• Klitzman R.
      “Am I my genes?”: Questions of identity among individuals confronting genetic disease.
      Thus, there is a need to identify past experiences, environmental factors, lifestyle, stress and worry, physical resemblance to an affected relative, and genetic or family history factors to understand decision-making architecture and behavioral changes in genetics.

      Sounding Out the Lived Experience of Genetic Risk

      In a blog in the journal Nature, Charles Warden argued that “having some information is better than having no information” to prevent and cope with future health problems.
      • Warden C.
      Web comment on “Regulation: The FDA Is Overcautious on Consumer Genomics.” January 20, 2014.
      So, is he right? The answer is that it depends, among other things, on experiential factors.
      The scientific community
      • Farahany N.A.
      Regulation: The FDA is overcautious on consumer genomics.
      recognizes that it is a right of ordinary citizens to receive information about their genetic predisposition toward certain diseases and that regulatory constraints cannot suppress the development and delivery of emerging products that could help society to become “aware.” Furthermore, they argue that the failure to fit the model of physician-driven health care is not an adequate and exhaustive reason to interrupt DTC-GT services.
      We agree that dissemination of genetic information should not be banned. However, we do maintain that adequate disclosure should also be provided, recognizing the role that emotions and experiences play in assessing risk and deciding on behavioral actions. The Food and Drug Administration regulations should ensure that practitioners adequately disclose the limits of the information they provide, without restricting the availability of information to the public out of concern that it might be misused. Furthermore, we cannot expect to improve a health care model by adopting a paternalistic approach to the management of genetic issues, but it is nonetheless paramount to work for citizen empowerment.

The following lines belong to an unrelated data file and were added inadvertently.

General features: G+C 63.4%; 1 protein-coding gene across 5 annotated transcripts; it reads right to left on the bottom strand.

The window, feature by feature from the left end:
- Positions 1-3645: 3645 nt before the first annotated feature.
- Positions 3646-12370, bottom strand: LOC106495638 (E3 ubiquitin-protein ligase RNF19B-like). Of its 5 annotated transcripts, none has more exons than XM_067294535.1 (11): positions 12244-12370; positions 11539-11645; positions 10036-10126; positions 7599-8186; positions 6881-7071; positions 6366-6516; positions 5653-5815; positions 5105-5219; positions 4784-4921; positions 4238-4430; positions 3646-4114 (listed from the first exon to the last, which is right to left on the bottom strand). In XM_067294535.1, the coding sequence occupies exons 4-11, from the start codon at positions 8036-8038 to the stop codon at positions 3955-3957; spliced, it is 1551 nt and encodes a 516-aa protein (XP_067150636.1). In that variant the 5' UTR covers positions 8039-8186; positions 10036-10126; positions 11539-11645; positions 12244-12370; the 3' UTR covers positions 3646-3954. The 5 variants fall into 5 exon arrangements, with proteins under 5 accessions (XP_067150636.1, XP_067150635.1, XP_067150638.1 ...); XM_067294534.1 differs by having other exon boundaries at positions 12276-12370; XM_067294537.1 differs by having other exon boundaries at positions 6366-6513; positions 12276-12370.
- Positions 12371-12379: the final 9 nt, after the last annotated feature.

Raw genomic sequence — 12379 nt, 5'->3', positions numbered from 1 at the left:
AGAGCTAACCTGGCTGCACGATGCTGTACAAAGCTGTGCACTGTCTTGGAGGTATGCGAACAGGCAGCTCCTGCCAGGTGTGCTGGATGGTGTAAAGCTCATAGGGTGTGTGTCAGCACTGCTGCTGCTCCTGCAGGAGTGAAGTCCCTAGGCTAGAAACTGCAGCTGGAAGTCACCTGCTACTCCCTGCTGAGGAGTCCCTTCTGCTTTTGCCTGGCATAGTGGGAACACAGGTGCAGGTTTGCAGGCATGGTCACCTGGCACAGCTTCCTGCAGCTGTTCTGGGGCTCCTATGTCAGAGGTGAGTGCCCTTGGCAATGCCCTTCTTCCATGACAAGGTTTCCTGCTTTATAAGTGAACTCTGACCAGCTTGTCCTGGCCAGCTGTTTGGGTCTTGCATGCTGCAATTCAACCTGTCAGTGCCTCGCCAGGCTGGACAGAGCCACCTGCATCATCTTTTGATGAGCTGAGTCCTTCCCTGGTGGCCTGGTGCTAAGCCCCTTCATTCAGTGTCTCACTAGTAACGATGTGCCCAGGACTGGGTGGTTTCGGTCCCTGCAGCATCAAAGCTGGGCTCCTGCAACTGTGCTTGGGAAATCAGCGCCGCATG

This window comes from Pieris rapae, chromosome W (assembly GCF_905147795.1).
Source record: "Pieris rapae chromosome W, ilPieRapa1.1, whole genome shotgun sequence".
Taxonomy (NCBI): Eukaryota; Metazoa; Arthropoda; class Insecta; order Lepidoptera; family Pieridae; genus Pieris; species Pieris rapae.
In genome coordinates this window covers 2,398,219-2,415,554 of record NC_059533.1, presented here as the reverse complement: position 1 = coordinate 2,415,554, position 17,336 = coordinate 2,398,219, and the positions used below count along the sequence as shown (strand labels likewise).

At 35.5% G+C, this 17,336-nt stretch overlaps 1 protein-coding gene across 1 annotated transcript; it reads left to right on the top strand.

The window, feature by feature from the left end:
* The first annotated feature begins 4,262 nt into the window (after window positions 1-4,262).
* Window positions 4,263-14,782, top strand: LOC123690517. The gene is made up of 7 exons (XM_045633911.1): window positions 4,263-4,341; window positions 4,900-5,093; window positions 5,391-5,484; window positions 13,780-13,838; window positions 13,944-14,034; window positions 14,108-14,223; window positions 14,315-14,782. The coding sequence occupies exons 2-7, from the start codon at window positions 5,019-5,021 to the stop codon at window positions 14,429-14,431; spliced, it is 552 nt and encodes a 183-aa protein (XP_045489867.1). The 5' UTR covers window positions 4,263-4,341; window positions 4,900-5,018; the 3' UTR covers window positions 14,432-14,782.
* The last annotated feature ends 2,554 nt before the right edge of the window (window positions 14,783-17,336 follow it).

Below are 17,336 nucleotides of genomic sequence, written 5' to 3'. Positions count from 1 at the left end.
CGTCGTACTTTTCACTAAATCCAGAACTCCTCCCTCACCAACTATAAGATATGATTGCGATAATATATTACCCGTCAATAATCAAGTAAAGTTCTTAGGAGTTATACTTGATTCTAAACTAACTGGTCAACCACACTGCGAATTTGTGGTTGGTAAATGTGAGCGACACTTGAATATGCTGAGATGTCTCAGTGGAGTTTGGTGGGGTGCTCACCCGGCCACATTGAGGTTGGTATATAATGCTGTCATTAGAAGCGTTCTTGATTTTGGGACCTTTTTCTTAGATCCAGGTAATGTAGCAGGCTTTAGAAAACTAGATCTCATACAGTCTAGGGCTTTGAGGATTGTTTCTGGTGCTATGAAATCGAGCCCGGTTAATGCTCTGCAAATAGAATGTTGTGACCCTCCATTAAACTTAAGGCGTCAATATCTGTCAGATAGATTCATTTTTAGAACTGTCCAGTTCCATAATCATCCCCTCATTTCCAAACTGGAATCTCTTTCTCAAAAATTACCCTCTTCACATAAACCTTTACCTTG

We believe that the potential harm of DTC-GT goes beyond distress, anxiety, and inappropriate treatment. It becomes very easy to create people who “live at risk” because of genetic test results without really knowing yet what it means in individuals’ lives. In fact, when individuals get to know that they are at increased risk, the effect of living with this risk in their daily lives is as yet undetermined, and there are no guidelines concerning what they should do with the risk in the form of treatments or changes in lifestyle. Therefore, the consumer is left with uncertainty not only about the health implications of the genetic information derived from DTC-GT but also about which actions they should or should not take to counteract a possible genetic risk.
      Our challenge as researchers and health care professionals should not be restricted to simply finding more adequate ways to communicate with individuals about genetic risk. In fact, no matter how well the genetic risk is explained, the definition of (genetic) risk itself is intrinsically ambiguous. We do not cease to live and to experience life just because some medical or genetic risk was explained to us in a comprehensible way.
      So how does life change when it becomes a life with genetic risk? This is the core question that we need to investigate. To achieve effective regulations, we should understand what the personal experience of being at genetic risk really is and shed light on certain psychological aspects of humanity that may be overlooked or taken for granted.

      Conclusion

      To grasp the efficacy of DTC-GT and translate genetic and genomic findings into practice that can be usefully applied in terms of health, the personal implications for the consumer and his or her experiences need to be understood and addressed. Regulations on how to provide genetic risk information should be tailored toward the personal experiences of the individual, taking into account the psychological factors and dynamics that determine decision making and behavior. Furthermore, communication should also entail disclosing the complexity of the information (eg, by reporting environmental factors and preventive behaviors modulating genetic risk), thus tackling the ambiguity related to the nature of the information per se.

      Acknowledgments

      We thank William Russell-Edu, BSc, for his assistance in proofreading the manuscript.